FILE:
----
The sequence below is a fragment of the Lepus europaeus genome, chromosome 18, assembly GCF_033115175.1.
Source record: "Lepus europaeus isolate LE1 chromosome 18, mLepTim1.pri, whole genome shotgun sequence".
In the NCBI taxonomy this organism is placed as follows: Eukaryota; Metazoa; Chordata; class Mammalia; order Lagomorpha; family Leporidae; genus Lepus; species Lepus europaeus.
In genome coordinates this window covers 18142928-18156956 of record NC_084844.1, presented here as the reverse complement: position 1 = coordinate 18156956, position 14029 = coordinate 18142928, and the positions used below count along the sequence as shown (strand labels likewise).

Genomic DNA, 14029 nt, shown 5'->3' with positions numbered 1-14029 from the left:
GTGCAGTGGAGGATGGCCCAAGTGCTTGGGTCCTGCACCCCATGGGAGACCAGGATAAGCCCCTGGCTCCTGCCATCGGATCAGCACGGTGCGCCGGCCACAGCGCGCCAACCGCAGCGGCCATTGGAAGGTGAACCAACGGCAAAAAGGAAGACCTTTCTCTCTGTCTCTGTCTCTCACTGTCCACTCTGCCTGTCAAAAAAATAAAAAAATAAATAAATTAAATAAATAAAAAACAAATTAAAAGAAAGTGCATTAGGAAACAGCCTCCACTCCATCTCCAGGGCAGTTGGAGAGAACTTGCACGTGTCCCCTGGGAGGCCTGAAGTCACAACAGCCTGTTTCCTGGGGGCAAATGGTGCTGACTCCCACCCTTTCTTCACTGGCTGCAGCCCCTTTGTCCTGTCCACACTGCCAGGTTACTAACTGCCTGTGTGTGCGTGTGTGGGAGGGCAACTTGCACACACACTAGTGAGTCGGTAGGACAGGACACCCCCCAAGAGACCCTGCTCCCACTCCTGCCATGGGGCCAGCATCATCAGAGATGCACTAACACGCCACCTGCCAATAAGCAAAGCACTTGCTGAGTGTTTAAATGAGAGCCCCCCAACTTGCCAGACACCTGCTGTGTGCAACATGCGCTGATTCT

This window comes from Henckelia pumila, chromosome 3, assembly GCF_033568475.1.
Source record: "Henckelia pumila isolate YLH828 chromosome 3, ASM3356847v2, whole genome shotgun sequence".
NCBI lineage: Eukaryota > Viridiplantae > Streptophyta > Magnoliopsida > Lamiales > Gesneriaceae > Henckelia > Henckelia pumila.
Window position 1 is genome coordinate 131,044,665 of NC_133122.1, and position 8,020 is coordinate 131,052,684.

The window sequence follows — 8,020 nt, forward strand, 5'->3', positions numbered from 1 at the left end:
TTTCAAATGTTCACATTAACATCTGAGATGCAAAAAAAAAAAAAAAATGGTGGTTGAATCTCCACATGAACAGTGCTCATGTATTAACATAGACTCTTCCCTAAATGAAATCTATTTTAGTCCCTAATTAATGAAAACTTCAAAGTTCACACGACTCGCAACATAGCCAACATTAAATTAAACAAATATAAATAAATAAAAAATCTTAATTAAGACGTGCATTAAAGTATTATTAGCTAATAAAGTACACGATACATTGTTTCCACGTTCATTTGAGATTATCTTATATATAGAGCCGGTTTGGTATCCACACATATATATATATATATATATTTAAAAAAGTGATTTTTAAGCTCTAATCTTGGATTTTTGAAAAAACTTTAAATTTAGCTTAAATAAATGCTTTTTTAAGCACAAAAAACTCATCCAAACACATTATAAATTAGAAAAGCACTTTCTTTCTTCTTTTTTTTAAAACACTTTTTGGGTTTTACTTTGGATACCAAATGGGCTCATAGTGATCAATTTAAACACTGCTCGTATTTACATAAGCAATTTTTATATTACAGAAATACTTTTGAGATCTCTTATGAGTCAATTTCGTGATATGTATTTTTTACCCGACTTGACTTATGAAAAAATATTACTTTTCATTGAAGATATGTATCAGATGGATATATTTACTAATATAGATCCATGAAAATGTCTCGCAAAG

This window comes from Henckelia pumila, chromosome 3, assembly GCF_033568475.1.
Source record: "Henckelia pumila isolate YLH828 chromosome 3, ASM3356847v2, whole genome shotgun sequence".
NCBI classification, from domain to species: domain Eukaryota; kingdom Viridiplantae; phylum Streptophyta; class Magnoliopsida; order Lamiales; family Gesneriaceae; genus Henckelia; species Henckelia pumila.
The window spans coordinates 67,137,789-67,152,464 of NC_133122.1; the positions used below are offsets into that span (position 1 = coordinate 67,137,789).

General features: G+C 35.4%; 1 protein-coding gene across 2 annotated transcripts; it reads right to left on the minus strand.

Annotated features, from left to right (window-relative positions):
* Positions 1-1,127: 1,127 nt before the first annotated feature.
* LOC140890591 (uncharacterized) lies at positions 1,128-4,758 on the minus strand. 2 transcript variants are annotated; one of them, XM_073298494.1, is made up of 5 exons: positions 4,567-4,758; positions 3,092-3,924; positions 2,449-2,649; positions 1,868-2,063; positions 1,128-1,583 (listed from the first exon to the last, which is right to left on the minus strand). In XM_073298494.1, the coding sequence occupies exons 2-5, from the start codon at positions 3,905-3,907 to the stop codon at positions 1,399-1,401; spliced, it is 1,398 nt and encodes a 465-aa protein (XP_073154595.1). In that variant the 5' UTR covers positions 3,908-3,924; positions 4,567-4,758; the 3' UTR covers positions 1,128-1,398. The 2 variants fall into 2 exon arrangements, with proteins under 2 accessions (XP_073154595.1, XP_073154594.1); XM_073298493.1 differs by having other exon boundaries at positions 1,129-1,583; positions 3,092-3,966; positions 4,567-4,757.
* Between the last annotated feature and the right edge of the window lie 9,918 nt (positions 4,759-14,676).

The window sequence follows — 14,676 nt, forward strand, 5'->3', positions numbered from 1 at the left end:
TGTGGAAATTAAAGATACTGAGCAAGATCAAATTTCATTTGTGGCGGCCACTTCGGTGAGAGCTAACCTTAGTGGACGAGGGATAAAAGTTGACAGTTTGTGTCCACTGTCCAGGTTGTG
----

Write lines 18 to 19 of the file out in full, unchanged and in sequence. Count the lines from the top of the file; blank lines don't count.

Annotated features, from left to right (window-relative positions):
* Positions 1-1,127: 1,127 nt before the first annotated feature.